Dear First-Year students,
Feeling a bit lost as Uni starts? Worried about how to manage your workload? Nervous about speaking up in tutorials? Anxious about assessments? Unsure of who to ask for advice?
We are here to help!
This year, the Faculty of Arts and Social Sciences (FASS) has introduced a new peer mentoring program, “Communities of Support”, designed to offer you guidance and support as you as you navigate your first full year of university study.
Communities of Support offers all FASS first years regular mentoring sessions with senior undergraduate students who have volunteered to provide you the benefit of their experience, enthusiasm, and encouragement as you settle in to life at university. By participating in the program, you will learn a lot about how University works, what skills, strategies, and ‘life-hacks’ might help you to do well in your studies, and be guaranteed the support of a university peer who is invested in your general welfare and wellbeing.You will also get the chance to meet other first year students in a friendly and supportive environment.
Mentoring sessions begin in Week 3 of Semester 1 and will take place in small groups for one hour per week. (Semester 2 mentoring will take place fortnightly.) The day and time of your session will be scheduled according to your availability.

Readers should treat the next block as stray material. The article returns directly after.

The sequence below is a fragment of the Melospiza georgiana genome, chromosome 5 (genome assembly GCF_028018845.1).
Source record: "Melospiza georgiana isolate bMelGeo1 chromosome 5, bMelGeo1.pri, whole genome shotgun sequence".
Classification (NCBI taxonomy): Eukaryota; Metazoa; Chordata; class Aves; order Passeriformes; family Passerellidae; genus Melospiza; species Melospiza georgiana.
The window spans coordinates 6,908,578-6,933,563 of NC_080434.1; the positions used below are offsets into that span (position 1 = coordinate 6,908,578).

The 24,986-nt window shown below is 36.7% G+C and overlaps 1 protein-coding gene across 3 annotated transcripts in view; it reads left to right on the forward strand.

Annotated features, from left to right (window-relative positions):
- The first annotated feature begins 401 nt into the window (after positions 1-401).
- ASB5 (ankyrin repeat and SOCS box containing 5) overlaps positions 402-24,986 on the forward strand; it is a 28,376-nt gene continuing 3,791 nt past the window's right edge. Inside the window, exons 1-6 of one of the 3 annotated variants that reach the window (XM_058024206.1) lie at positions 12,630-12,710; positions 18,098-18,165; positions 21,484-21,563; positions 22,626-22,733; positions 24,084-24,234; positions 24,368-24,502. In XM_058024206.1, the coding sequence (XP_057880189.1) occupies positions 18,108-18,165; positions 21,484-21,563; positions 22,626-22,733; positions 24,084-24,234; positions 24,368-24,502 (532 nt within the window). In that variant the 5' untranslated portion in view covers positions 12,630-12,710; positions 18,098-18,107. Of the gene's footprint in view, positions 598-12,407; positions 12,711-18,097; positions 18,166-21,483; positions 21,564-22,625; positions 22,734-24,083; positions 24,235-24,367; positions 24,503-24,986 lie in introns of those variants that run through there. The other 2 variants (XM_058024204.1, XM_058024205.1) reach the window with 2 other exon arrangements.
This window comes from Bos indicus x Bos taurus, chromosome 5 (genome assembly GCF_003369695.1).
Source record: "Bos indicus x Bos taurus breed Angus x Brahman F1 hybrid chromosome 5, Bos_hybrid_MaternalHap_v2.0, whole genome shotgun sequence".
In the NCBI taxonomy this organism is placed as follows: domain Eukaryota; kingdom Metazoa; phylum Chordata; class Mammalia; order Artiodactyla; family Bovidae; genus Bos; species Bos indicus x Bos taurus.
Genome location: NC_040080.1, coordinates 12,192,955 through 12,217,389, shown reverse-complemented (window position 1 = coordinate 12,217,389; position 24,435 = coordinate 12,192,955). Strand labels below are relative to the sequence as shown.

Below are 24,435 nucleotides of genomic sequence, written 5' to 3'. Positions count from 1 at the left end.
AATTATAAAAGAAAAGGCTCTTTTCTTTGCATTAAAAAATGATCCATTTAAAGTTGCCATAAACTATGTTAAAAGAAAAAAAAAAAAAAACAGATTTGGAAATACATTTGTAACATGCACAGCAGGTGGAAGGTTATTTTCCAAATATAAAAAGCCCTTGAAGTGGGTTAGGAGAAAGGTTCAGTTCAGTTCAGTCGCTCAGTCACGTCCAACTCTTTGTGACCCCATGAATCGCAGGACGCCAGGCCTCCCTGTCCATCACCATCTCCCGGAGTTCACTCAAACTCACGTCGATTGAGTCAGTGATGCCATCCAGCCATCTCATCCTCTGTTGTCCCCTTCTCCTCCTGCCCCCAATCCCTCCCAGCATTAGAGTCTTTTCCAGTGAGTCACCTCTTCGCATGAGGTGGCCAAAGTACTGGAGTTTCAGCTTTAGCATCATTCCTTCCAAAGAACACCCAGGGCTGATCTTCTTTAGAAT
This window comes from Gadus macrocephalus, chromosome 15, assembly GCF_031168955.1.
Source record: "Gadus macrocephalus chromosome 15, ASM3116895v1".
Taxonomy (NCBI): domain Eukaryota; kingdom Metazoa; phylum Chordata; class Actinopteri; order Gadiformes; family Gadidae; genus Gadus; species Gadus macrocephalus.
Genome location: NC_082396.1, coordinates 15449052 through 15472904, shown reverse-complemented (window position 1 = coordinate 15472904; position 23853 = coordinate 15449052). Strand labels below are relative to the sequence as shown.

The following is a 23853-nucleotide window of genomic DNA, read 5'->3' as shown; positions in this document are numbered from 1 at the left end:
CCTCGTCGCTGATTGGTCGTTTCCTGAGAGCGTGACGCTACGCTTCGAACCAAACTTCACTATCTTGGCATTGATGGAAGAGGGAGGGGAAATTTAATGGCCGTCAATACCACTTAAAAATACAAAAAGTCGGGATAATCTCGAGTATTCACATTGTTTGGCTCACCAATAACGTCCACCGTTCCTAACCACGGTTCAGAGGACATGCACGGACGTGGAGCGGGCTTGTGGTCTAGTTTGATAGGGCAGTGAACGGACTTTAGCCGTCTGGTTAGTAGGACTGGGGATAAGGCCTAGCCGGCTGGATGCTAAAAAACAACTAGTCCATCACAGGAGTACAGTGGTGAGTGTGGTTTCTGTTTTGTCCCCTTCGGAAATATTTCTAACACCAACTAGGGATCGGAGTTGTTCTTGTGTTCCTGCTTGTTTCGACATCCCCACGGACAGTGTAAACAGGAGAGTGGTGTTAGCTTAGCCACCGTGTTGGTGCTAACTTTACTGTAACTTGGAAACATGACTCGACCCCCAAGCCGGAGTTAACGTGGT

To sign up for this valuable mentoring experience, register your interest here: https://sydney.au1.qualtrics.com/jfe/form/SV_8j0mwXwmiTE83kx. Spots are limited, so we recommend you register as soon as possible.
Once you have registered, we will be in touch with the time, day, and location of your first mentoring session and contact details for your assigned mentor.
Thanks in advance for your participation. We hope you find the experience rewarding, and please do feel free to contact our CoS Project Officer, Mr Simon Wyatt-Spratt if you have any questions (firstname.lastname@example.org).
Dr Kieryn McKay | LINK Project Manager
Department of English | The University of Sydney
Room S353 | John Woolley Building A20 | The University of Sydney | NSW | 2006